Early diagnosis and breast self examination important for fighting breast cancer: experts

cancer-story Preeti Sudan, secretary (H&FW), Prof. Balram Bhargava, DG ICMR, Dr Shekhar Mande, secretary, DSIR and DG, CSIR and R. Prasannan, chief of bureau, The Week, Delhi | Aayush Goel

Catch the disease early. In a country where one woman dies of breast cancer every 13 minutes, early diagnosis is the only way to change the grim story of the suffering and mortality due to breast cancer, top experts from the Union ministry of health and family welfare highlighted at a seminar organised by THE WEEK at the India Habitat Centre in New Delhi.

At the inaugural session, R. Prasannan, chief of bureau, THE WEEK, Delhi, set the tone for the event by quoting the high incidence and mortality rates due to the disease. “Every four minutes, one woman in India is diagnosed of breast cancer. Every 13 minutes, one woman dies due to breast cancer. Seventy-five thousand women die each year because the cancer in their breast is detected at stage 3. Deaths due to breast cancer are avoidable if the disease is detected early,” said Prasannan.

The low survival rates for breast cancer patients (50-60 per cent) were “embarrassing” for a country that aimed to be the leading economy of the world, said Dr Shekhar Mande, secretary, department of scientific and industrial research, director general, Council for Scientific and Industrial Research. Mande said the centre would be undertaking a large scale genomic sequencing project that would help in controlling diseases that affect the Indian population.

Speaking on the theme of 'Expanding breast cancer care for women in India', Preeti Sudan, secretary, Union ministry of health and family welfare, said no woman should die of breast cancer. The government had screened 92 lakh women in India for breast cancer at the health and wellness centres under Ayushman Bharat, she said. “Of these, 29,820 women have been diagnosed with breast cancer, and 17,108 were already undergoing treatment,” Sudan told an audience of doctors, scientists, researchers, students and mediapersons. Sudan, who said her mother was diagnosed with breast cancer at the age of 70 — and recovered fully — emphasised that women should be made aware of symptoms of the disease and report it early. “Though she was aware of it, my mother hid it from us. Women in India tend to hide the disease. They should report the slightest inconvenience,” she said.

To address the growing burden of cancer in India, Sudan said 20 tertiary care centres had been approved, 18 state cancer institutes had been set-up and work was on to strengthen medical colleges. “I urge everyone to visit the newly set-up National Cancer Institute in Jhajjar, where the latest equipment for cancer treatment is available,” she said. Under the Ayushman Bharat-PMJAY, the government was also providing 150 oncology packages to make treatment affordable for the needy.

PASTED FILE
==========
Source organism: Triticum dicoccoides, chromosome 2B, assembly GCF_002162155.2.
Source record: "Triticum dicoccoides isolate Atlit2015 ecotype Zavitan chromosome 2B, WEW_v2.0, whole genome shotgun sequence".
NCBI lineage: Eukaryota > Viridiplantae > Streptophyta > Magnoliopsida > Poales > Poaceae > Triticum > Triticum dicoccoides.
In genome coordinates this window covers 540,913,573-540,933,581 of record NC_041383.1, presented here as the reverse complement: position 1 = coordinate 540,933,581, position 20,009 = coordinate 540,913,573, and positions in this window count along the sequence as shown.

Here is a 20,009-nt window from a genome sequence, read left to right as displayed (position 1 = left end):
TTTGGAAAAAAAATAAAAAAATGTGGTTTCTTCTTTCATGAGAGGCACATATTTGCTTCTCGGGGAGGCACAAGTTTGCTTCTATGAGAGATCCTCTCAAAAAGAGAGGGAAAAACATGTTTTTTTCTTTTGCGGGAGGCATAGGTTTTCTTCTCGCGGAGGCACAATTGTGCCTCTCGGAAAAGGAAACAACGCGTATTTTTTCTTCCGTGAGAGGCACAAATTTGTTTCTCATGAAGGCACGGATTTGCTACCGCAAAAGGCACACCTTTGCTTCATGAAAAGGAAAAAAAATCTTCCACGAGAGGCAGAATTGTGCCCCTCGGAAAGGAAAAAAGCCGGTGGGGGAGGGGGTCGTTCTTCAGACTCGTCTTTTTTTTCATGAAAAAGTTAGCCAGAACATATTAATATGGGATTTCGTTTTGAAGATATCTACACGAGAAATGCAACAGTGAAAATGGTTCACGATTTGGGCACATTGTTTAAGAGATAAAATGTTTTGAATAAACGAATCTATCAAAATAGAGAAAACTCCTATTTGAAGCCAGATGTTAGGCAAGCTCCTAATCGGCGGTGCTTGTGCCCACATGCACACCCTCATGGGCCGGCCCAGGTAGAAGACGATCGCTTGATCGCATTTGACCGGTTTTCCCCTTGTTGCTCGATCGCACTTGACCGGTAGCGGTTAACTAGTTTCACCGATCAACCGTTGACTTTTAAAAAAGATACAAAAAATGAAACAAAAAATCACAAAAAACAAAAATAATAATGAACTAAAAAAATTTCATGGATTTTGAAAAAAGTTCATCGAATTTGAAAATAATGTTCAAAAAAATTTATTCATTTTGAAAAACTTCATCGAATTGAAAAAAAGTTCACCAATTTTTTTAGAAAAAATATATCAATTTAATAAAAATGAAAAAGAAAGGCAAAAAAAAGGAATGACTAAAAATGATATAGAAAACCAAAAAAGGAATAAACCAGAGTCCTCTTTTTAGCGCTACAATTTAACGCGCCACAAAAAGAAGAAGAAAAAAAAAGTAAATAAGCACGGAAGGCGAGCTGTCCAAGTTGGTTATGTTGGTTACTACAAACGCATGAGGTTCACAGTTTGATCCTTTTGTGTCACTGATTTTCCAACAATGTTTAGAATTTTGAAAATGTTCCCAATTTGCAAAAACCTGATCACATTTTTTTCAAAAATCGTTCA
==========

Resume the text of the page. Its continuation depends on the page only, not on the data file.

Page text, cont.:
Dr Balram Bhargava, secretary, department of health research, and director general of ICMR said the government had embarked on an ambitious programme to screen for non-communicable diseases through the planned 1.5 lakh health and wellness centres. However, Bhargava cautioned that despite screening for a disease such as cancer, one could still end up sick. “You may test negative for a disease today, but tomorrow you may have that disease, such is the nature of biological systems such as the human body,” he said. Bhargava too emphasised on the importance of breast self examination to catch the disease early. “Though the incidence of breast cancer in Indian women is 1/3rd of that in the West, the numbers diagnosed in our country, the numbers diagnosed early are much lower,” he said. Younger, pre-menopausal women, particularly needed to be more alert because their cancers were less receptive to latest treatments and more aggressive than in the post menopausal women.

Breast cancer cases in India had doubled since 1990, the department of health research had found through several cancer registries across the country, Bhargava told the audience. “Affordability remains a key issue in our country. Treatment with a new drug such as Herceptin which was giving excellent results in advanced breast cancers, for instance, costs Rs. 10-12 lakhs per year. The government is providing Rs. 5 lakhs under Ayushman Bharat-PMJAY. But the war has to be fought by taking preventive measures, early diagnosis and doing breast self examination once a month,” he said.